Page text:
The Alcoholic Beverages Association of Kenya (ABAK) went to court over a complaint written to them by the Kenya Film Classification Board (KFCB) that members of ABAK were airing alcohol advertisements during the watershed period against Kenyan advertising laws.
The case was dismissed in May 2017 and now ABAK lost the case in the Court of Appeals.

In 2017, the Kenya Film Classification Board (KFCB) wrote to the members of the Alcoholic Beverages Association of Kenya (ABAK) complaining that they were airing alcohol advertisements during the watershed period contrary to the Kenya Information and Communication Act.

Upon receiving the complaint instead of adhering to the watershed ABAK went to court questioning the authority of KFCB and arguing that the Kenya Film Classifications Advertising Regulations did not confer on KFCB express statutory powers to license, examine, approve and classify alcohol adverts.

This case was first dismissed in 2017. Upon ABAK appealing the decision the Court of Appeal has upheld the decision giving the KFCB the mandate to regulate TV advertisements promoting alcohol products. The three presiding judges in their ruling said that KFCB’s mandate extended to TV advertisements submitted for exhibition by ABAK members.

There is nothing to suggest that the interpretation given is not proportionate to achieving the purpose for which the legislation was passed,” said Justices Daniel Musinga, Fatuma Sichale and Helen Omondi, as per Business Daily.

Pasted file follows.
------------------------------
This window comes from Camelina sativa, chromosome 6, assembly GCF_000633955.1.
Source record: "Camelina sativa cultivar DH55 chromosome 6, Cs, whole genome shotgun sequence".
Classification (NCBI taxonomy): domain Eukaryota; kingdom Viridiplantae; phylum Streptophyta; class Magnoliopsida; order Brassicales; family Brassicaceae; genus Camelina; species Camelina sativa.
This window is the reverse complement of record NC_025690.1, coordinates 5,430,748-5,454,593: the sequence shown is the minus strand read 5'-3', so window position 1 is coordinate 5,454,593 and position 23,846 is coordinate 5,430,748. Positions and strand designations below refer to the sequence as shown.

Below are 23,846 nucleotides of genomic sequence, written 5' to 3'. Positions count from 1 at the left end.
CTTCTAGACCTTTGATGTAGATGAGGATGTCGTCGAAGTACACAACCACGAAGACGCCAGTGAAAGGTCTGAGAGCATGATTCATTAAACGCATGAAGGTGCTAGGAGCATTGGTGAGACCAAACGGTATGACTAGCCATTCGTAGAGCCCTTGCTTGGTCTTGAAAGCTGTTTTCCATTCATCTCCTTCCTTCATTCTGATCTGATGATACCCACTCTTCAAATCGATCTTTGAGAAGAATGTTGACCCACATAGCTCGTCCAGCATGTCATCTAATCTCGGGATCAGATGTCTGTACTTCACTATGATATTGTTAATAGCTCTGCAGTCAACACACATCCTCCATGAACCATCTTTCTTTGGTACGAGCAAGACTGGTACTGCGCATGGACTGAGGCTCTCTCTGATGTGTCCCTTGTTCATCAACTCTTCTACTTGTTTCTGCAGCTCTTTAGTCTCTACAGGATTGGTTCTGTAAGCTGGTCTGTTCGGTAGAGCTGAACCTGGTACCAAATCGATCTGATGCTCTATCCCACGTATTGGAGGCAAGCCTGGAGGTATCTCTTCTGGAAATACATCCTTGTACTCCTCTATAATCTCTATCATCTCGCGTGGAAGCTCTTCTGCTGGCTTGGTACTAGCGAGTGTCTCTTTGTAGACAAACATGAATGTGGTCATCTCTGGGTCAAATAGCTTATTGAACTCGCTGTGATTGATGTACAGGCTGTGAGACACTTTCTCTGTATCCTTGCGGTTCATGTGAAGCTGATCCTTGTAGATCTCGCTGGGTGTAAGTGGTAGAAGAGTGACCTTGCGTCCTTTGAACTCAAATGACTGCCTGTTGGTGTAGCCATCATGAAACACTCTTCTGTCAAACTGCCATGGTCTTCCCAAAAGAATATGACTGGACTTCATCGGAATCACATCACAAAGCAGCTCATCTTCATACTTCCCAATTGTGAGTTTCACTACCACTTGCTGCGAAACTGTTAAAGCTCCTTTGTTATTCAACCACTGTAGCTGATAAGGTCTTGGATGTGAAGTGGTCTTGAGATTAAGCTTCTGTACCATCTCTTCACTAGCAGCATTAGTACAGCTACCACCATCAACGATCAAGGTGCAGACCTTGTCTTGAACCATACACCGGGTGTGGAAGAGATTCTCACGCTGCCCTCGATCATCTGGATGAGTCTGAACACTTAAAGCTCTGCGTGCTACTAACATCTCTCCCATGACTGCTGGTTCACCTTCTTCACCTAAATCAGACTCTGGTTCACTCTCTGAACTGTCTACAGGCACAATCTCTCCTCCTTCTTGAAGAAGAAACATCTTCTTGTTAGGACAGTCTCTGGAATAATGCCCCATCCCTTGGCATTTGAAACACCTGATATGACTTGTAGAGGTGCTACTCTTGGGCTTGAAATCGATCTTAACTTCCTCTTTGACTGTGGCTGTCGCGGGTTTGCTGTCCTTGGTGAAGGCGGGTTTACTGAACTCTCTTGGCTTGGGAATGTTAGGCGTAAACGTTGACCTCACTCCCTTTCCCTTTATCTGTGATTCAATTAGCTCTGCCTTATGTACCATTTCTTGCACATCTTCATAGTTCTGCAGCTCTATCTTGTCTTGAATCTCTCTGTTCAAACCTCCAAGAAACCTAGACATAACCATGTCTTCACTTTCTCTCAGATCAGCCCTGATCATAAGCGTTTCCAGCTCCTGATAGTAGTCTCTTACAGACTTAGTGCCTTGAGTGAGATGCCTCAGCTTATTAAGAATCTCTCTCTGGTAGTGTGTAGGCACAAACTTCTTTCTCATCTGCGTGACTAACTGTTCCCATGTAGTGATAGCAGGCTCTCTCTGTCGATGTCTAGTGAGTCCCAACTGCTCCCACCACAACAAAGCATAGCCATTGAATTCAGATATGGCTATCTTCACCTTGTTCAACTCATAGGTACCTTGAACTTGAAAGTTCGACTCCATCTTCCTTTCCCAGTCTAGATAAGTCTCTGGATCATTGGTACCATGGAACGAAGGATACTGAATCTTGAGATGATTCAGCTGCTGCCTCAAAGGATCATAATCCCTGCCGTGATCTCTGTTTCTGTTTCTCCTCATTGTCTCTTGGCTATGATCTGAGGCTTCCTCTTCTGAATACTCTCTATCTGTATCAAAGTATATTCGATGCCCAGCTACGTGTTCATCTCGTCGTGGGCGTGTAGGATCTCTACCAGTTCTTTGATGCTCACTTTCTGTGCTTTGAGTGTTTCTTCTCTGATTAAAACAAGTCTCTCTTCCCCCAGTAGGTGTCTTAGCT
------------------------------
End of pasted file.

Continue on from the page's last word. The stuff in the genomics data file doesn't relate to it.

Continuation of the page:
Justices Daniel Musinga, Fatuma Sichale and Helen Omondi

Kenya makes improvements to alcohol policy despite Big Alcohol lobbying

In 2018, the Kenyan Treasury changed excise duty laws to adjust alcohol excise taxes to inflation annually. East African Breweries Limited (EABL) launched an intense lobbying attack against this policy improvement which is recommended by the World Health Organization as the most cost-effective policy solution.

Furthermore, in April 2022, the Kenyan government proposed a 15% tax on alcohol advertising in the 2022/23 budget and the Kenyan government also proposed a 10% increase in excise taxes, separate from the annual adjustment to inflation. EABL lobbied heavily against this 10% rise in excise taxes.

Despite Big Alcohol interference, Kenya continues to improve its alcohol policies. The new Kenyan government is upholding the alcohol excise tax adjustment to inflation. From October 1, 2022 the excise tax on alcohol will therefore increase along with taxes on several other excisable goods and services.

The newly elected President of Kenya, Mr. William Ruto is setting the tone for Members of Parliament to be role models by remaining alcohol-free at work. Mr Ruto and his deputy live alcohol-free and believe cutting down or quitting alcohol is better for leadership and productivity.

Not just in Kenya, Big Alcohol has been exploiting the African region to maximize their profits. The growing middle class and young population in this region and the lack of evidence-based, high-impact policy measures make the region a lucrative opportunity for Big Alcohol. But this comes at the cost of the health and well-being of the people of Kenya. A comprehensive national alcohol policy has the potential to protect public health oriented alcohol policy making in Kenya.

Alcohol harm in Kenya

The harm caused by the products and practices of Western alcohol companies is high in Kenya. The country is ranked at the high end for years of life lost due to alcohol.

©WHO Global Alcohol Status Report 2018

Almost half (49.7%) of 15 to 19 year old youth who use alcohol engage in binge consumption and 7.1% of Kenyan men suffer some alcohol use disorder.

Despite the high level of harm caused by alcohol products and alcohol industry lobbying, Kenya is yet to adopt a comprehensive national alcohol policy. The improvements Kenya has been making in alcohol policies can be further enhanced by adopting a national alcohol policy.

Source Website: Business Daily